Our horrid educational crisis in two stories.
Story number one: Look what “Common Core” hath wrought in Louisiana.
Fourth grade students in Vermilion Parish, La. were given a homework assignment that included words like “Po Pimp” and “mobstaz,” but school officials said the worksheet was age appropriate based on an education website affiliated with Common Core education standards.
“I try to instill values in my son,” parent Brittney Badeaux told Fox News. “My goal is for him to ultimately to become a great man, a family man, a well-rounded man. And now my son wants to know what a pimp is.”
Badeaux was helping her 9-year-old son with his homework when she heard him say the words “Po Pimp” and “mobstaz.”
“I couldn’t believe it at first – hearing him read it to me,” she told Fox News. “So I looked at the paper and read the entire article. It was filled with Ebonics.”
The worksheet, obtained by Fox Radio affiliate KPEL provided contextual examples of the word “twist.” It included references to tornadoes and the 1950’s dance craze – the “Twist.”
But it also included a paragraph about “Twista” – a rapper with the group Speedknot Mobstaz who performs a single titled, “Po-Pimp.”
“It was really inappropriate for my child,” Badeaux said. “He doesn’t’ know what a pimp or mobster is.”
As usual, the local functionary defends the indefensible.
Vermilion Parish School Superintendent Jerome Puyau told Fox News the “po-pimp” assignment was aligned to a fourth grade English Language Arts standard for Common Core.
“Out of context, this word is inappropriate,” Puyau said. “However, within the Common Core standards, they do want us to discuss real world texts.”
Sigh. Or rage. I can’t decide anymore.
Let’s fast forward a few years. Learning about “pimps” and “mobstaz” is AOK in grade school. Getting a free copy of the US Constitution, however, is not.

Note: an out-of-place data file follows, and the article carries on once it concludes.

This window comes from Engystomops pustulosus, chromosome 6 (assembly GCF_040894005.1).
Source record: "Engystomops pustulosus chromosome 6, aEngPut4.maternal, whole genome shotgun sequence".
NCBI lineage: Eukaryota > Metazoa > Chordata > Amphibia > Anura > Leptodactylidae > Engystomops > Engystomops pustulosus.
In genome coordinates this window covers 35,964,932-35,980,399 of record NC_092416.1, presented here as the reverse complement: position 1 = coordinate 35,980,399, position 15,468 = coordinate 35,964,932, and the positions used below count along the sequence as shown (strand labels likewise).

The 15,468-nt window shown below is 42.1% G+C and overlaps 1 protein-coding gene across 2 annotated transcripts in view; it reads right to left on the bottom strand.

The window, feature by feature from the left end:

Robert Van Tuinen, a student at Modesto Junior College in California, had a theory. He believed that the policies at his college limiting protests and expression were so restrictive that the college would try to shut him down even if he tried to hand out copies of the United States Constitution on September 17–Constitution Day.
Sadly, he was correct.
There’s video at the link.
The school got bureaucratic with Van Tuinen, telling him that he had to stick to the campus “free speech zone,” and that he didn’t have a permit to hand stuff out.
Upon arriving at that office, Van Tuinen talks with administrator Christine Serrano, who tells him that because of “a time, place, and manner,” he can only pass out literature inside the “free speech area,” which she informs him is “in front of the student center, in that little cement area.” She asks him to fill out an application and asks to photocopy his student ID. Hauling out a binder, Serrano says that she has “two people on campus right now, so you’d have to wait until either the 20th, 27th, or you can go into October.” Van Tuinen protests that he wants to pass out the Constitution on Constitution Day, at which point Serrano dismissively tells him “you really don’t need to keep going on.”